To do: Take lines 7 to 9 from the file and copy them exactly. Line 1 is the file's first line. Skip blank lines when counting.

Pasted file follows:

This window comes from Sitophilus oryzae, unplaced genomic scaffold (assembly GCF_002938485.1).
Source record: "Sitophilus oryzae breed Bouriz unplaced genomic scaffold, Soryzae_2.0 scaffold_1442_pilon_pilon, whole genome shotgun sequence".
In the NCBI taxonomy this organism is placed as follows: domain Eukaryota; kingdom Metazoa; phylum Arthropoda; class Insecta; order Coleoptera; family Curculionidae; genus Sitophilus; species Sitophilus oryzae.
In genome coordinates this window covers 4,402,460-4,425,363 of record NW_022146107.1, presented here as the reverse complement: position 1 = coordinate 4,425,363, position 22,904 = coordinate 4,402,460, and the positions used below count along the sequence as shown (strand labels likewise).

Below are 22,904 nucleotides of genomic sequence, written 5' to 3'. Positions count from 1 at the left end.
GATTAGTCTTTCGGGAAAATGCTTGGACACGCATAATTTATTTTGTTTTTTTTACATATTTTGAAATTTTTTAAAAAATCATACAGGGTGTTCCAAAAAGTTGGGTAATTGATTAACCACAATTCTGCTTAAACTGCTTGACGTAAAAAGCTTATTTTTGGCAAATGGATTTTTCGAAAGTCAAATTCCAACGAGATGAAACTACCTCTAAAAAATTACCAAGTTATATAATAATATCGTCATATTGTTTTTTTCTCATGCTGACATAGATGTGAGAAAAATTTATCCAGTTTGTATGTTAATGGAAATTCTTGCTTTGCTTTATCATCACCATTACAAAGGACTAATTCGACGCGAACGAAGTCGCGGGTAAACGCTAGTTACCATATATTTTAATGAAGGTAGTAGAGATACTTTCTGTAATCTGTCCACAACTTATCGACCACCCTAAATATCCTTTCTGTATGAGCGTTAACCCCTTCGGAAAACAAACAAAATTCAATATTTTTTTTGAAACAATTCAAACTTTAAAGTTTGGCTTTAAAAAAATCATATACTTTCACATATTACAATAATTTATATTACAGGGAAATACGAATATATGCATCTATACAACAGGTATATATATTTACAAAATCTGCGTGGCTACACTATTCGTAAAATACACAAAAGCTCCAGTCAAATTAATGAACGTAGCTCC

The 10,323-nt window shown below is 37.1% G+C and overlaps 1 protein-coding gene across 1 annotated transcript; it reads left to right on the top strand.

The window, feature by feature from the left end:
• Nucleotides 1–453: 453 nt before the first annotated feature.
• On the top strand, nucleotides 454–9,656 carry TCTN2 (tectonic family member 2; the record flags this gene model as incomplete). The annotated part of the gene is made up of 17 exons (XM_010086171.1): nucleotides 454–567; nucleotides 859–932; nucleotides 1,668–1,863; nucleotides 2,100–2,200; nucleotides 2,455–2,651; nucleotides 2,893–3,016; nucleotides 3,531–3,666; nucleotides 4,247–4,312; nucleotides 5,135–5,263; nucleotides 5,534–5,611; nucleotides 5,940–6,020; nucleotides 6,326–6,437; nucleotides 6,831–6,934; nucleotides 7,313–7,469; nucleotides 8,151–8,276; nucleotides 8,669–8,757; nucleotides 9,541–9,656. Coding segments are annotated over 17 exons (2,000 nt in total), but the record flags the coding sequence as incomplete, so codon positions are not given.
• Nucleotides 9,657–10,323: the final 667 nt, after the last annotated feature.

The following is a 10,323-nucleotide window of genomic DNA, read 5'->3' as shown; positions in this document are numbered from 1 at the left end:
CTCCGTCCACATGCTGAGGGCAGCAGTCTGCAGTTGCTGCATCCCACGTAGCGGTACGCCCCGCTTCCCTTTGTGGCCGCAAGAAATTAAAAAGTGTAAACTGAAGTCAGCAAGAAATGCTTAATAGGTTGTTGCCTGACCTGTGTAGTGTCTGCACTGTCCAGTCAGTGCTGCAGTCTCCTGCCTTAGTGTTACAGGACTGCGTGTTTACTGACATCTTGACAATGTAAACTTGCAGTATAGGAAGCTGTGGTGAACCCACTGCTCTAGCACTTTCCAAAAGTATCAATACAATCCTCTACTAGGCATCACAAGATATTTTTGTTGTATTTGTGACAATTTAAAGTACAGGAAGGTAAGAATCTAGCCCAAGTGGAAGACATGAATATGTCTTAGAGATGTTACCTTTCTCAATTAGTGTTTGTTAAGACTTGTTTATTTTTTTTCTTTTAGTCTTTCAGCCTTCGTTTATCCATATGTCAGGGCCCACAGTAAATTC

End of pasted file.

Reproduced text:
The 10,323-nt window shown below is 37.1% G+C and overlaps 1 protein-coding gene across 1 annotated transcript; it reads left to right on the top strand.

The window, feature by feature from the left end:
• Nucleotides 1–453: 453 nt before the first annotated feature.